Between 1978 and 1992, Factory was one of the most important record labels in Britain. It launched the careers of Joy Division, New Order and the Happy Mondays, to name but a few; it opened the legendary Haçienda club and Dry bar; and it introduced to music the concept of high-quality, cutting-edge design. The visual languages developed alongside the music, by designers such as Peter Saville, Central Station Design and 8vo, are still widely recognized and imitated today.
This brilliantly rich and varied volume documents the label’s entire visual legacy. After a foreword by the man most closely associated with Factory, Tony Wilson, who died in 2007, and an introduction that explores the label’s role in bringing design into the mainstream, the book is organized more or less as a chronological catalogue. Every item with a famous Factory inventory number is illustrated or listed, including album sleeves, singles, special editions, flyers, posters, stationery and architectural projects.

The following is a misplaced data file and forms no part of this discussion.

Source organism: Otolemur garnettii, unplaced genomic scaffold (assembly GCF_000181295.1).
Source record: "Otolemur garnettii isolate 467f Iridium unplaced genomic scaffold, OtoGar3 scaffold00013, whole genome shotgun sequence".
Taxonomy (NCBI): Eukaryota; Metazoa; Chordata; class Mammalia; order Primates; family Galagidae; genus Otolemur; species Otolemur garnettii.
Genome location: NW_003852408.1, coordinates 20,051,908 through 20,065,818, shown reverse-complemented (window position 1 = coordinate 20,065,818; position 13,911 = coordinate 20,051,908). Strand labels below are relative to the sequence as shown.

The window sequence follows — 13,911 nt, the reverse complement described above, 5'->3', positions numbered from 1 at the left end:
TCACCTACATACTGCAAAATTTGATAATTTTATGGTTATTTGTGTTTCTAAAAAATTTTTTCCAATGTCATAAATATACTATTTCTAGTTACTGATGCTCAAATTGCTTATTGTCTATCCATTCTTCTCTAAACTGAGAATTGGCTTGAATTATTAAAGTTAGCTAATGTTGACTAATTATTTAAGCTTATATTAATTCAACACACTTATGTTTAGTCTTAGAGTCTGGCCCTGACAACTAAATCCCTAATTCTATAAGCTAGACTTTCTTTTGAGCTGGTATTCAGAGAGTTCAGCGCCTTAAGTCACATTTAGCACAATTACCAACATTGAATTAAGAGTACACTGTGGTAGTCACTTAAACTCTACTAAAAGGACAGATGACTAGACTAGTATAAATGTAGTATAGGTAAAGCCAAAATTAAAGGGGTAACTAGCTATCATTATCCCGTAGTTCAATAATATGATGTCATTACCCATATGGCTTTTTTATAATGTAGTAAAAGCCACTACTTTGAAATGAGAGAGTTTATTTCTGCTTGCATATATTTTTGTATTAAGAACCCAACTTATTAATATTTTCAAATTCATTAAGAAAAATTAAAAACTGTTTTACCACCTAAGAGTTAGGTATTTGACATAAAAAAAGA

Whether you are into design, or simply nostalgic about some of the greatest bands of the past forty years, this book amply conveys the energy, creativity and enthusiasm of one of the most dynamic (and chaotic) record labels ever.